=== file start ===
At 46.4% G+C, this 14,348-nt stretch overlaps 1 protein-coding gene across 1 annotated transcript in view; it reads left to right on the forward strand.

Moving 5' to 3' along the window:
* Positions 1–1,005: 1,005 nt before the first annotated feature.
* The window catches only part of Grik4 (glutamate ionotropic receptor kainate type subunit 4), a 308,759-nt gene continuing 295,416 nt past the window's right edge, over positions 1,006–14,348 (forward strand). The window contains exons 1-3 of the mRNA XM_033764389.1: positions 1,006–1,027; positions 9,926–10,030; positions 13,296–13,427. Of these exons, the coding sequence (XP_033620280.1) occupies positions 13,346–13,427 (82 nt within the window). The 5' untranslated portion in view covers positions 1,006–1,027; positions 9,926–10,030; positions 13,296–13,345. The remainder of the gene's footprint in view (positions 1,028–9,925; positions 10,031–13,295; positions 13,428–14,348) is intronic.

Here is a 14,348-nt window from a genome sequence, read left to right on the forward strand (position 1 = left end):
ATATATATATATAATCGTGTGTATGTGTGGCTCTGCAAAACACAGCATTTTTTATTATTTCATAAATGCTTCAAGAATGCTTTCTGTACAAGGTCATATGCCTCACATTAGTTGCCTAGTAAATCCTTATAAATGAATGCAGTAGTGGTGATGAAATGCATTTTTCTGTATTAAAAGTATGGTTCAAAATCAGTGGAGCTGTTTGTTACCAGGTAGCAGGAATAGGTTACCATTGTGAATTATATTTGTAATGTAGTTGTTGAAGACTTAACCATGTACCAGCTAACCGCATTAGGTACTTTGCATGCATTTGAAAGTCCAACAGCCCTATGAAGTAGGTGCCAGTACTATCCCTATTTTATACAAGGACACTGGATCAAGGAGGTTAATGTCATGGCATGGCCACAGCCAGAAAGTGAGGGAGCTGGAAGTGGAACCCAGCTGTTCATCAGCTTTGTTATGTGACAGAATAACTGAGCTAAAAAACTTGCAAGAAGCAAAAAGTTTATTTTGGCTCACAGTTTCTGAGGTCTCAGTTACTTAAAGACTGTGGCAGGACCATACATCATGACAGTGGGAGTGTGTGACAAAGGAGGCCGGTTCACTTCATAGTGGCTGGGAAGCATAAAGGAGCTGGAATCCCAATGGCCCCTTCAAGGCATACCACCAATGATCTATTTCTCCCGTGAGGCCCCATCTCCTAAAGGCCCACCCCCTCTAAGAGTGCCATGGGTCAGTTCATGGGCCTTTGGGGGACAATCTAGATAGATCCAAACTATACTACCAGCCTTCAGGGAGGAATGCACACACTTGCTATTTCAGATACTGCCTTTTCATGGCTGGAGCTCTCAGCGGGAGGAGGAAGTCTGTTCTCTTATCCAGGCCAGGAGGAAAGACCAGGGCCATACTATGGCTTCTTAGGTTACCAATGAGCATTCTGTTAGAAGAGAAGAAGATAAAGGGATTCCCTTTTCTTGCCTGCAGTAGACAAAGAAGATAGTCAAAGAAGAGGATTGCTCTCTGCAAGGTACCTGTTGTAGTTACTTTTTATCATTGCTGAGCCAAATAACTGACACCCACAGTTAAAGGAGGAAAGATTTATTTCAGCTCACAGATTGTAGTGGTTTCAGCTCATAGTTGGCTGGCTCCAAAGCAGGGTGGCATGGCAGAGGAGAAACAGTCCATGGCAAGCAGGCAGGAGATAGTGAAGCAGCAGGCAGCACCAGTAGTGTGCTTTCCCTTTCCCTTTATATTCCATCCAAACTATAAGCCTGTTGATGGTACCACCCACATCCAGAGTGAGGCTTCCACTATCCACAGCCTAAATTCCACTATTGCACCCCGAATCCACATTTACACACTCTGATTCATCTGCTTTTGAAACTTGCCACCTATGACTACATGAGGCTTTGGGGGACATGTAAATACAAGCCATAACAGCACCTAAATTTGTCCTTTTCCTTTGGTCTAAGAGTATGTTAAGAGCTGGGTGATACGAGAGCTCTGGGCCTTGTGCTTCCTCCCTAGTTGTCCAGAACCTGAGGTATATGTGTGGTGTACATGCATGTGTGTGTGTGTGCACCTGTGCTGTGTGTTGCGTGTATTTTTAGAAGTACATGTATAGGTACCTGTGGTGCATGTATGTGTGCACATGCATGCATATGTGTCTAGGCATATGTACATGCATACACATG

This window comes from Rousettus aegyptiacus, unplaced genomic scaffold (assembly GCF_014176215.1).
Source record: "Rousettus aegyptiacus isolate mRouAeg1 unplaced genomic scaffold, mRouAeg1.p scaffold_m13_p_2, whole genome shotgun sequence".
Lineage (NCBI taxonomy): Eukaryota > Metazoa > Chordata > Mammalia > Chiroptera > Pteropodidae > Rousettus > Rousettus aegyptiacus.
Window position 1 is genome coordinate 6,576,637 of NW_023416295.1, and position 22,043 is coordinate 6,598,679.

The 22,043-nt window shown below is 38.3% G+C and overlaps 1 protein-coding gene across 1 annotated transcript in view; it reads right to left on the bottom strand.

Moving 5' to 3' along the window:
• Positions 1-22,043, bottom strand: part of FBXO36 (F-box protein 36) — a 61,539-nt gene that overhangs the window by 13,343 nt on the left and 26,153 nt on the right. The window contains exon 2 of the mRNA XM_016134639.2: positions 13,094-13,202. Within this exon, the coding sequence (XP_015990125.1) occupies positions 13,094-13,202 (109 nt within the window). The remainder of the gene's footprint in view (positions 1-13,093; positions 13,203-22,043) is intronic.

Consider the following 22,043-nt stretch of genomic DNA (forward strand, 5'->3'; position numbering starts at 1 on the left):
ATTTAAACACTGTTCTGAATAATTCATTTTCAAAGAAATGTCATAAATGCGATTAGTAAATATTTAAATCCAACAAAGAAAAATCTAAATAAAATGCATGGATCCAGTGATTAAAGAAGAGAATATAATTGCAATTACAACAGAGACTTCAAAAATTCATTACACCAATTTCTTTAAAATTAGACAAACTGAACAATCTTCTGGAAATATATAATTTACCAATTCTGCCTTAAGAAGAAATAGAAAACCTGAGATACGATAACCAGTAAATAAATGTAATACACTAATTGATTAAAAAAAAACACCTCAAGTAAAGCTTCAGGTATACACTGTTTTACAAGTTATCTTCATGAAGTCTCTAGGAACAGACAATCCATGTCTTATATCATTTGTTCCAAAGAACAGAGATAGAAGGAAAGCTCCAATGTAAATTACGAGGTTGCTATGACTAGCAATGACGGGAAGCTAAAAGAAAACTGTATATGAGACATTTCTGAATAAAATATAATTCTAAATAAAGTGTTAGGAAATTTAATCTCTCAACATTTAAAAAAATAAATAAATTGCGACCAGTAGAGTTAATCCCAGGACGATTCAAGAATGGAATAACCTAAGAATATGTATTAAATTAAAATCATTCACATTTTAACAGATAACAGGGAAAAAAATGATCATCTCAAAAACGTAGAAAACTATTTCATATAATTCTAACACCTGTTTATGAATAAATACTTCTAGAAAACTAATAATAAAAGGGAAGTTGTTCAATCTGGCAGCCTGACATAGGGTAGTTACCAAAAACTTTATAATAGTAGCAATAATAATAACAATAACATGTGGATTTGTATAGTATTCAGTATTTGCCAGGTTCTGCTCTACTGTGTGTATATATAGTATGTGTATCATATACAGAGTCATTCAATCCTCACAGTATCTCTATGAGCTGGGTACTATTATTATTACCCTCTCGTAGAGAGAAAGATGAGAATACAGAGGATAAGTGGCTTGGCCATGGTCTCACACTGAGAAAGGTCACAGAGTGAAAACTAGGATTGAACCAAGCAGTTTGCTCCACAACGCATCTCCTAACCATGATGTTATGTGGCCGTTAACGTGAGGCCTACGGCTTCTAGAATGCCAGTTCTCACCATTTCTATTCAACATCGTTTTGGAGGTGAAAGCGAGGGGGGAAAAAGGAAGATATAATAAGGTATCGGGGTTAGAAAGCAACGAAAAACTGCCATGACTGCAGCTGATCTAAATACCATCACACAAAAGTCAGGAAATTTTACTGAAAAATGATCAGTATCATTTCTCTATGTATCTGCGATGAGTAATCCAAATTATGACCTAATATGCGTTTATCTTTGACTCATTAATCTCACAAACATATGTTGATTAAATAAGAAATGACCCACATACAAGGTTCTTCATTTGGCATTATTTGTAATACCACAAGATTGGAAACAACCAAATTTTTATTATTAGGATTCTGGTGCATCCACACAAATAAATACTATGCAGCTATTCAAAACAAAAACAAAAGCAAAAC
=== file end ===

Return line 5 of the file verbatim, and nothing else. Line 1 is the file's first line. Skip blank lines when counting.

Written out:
Here is a 14,348-nt window from a genome sequence, read left to right on the forward strand (position 1 = left end):